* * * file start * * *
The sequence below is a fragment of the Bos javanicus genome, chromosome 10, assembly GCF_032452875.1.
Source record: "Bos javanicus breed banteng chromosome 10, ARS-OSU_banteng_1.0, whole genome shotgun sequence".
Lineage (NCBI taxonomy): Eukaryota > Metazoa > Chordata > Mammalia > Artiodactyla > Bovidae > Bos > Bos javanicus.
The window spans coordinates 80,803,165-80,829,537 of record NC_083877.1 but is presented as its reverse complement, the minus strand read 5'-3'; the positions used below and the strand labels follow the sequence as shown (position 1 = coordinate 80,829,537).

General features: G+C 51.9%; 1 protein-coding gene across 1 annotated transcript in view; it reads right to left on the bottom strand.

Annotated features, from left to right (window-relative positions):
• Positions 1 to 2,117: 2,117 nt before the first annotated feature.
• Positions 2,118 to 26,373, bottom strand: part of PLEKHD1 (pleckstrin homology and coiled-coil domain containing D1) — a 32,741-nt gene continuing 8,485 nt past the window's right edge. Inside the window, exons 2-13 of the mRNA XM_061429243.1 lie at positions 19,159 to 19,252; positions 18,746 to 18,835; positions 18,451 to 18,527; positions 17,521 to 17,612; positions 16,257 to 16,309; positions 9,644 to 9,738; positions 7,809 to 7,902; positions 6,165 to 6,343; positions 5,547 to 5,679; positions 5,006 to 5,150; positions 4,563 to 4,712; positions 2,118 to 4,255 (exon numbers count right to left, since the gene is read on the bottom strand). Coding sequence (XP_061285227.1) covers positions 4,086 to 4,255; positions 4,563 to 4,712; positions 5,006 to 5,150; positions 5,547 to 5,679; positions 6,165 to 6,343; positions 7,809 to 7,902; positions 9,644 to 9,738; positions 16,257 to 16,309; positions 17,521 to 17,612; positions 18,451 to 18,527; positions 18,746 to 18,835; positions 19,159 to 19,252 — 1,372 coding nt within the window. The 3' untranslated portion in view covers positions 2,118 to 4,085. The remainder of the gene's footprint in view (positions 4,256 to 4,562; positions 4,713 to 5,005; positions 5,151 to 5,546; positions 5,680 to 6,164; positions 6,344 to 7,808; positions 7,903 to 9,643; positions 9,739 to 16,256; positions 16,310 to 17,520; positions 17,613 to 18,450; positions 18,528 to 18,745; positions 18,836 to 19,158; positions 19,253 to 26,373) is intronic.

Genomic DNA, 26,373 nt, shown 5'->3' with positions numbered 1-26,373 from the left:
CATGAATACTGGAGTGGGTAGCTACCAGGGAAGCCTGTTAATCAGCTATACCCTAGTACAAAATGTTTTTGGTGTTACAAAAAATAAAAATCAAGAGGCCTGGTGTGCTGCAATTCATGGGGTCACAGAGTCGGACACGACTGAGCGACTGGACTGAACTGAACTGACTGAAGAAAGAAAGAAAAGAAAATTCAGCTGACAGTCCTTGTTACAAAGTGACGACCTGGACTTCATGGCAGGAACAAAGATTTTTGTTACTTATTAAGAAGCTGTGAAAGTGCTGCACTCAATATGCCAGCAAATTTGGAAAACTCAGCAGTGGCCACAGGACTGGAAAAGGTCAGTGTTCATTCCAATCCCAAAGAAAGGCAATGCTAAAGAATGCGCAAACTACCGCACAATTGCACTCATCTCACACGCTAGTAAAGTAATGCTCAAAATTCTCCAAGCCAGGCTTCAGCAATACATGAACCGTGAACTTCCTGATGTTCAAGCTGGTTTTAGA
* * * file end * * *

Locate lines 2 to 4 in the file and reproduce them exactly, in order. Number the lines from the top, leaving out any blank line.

Source record: "Bos javanicus breed banteng chromosome 10, ARS-OSU_banteng_1.0, whole genome shotgun sequence".
Lineage (NCBI taxonomy): Eukaryota > Metazoa > Chordata > Mammalia > Artiodactyla > Bovidae > Bos > Bos javanicus.
The window spans coordinates 80,803,165-80,829,537 of record NC_083877.1 but is presented as its reverse complement, the minus strand read 5'-3'; the positions used below and the strand labels follow the sequence as shown (position 1 = coordinate 80,829,537).